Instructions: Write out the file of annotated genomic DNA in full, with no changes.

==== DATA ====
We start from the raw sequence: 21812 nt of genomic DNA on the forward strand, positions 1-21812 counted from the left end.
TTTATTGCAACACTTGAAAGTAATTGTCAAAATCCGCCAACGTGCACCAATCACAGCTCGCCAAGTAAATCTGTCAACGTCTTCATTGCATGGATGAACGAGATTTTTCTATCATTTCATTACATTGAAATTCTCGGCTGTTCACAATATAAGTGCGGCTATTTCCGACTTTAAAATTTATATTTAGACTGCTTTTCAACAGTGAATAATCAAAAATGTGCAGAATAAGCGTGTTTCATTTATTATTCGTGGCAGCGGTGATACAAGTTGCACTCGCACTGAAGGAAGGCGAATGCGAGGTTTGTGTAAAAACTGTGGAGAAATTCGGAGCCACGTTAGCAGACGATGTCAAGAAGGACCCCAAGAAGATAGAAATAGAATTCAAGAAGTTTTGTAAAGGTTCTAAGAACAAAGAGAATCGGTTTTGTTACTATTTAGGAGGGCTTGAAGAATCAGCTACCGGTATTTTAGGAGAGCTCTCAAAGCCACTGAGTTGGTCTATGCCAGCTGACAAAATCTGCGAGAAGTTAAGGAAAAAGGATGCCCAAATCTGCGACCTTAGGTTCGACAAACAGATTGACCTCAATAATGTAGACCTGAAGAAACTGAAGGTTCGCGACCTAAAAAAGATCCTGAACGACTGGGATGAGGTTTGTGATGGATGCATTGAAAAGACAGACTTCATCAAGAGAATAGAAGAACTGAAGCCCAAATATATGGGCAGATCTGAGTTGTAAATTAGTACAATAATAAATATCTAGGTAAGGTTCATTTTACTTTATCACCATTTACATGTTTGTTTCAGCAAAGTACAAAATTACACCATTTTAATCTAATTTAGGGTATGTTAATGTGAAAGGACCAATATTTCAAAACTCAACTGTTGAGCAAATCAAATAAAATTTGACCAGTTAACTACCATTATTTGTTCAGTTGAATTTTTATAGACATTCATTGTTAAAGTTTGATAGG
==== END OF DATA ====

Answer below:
We start from the raw sequence: 21812 nt of genomic DNA on the forward strand, positions 1-21812 counted from the left end.
TTTATTGCAACACTTGAAAGTAATTGTCAAAATCCGCCAACGTGCACCAATCACAGCTCGCCAAGTAAATCTGTCAACGTCTTCATTGCATGGATGAACGAGATTTTTCTATCATTTCATTACATTGAAATTCTCGGCTGTTCACAATATAAGTGCGGCTATTTCCGACTTTAAAATTTATATTTAGACTGCTTTTCAACAGTGAATAATCAAAAATGTGCAGAATAAGCGTGTTTCATTTATTATTCGTGGCAGCGGTGATACAAGTTGCACTCGCACTGAAGGAAGGCGAATGCGAGGTTTGTGTAAAAACTGTGGAGAAATTCGGAGCCACGTTAGCAGACGATGTCAAGAAGGACCCCAAGAAGATAGAAATAGAATTCAAGAAGTTTTGTAAAGGTTCTAAGAACAAAGAGAATCGGTTTTGTTACTATTTAGGAGGGCTTGAAGAATCAGCTACCGGTATTTTAGGAGAGCTCTCAAAGCCACTGAGTTGGTCTATGCCAGCTGACAAAATCTGCGAGAAGTTAAGGAAAAAGGATGCCCAAATCTGCGACCTTAGGTTCGACAAACAGATTGACCTCAATAATGTAGACCTGAAGAAACTGAAGGTTCGCGACCTAAAAAAGATCCTGAACGACTGGGATGAGGTTTGTGATGGATGCATTGAAAAGACAGACTTCATCAAGAGAATAGAAGAACTGAAGCCCAAATATATGGGCAGATCTGAGTTGTAAATTAGTACAATAATAAATATCTAGGTAAGGTTCATTTTACTTTATCACCATTTACATGTTTGTTTCAGCAAAGTACAAAATTACACCATTTTAATCTAATTTAGGGTATGTTAATGTGAAAGGACCAATATTTCAAAACTCAACTGTTGAGCAAATCAAATAAAATTTGACCAGTTAACTACCATTATTTGTTCAGTTGAATTTTTATAGACATTCATTGTTAAAGTTTGATAGG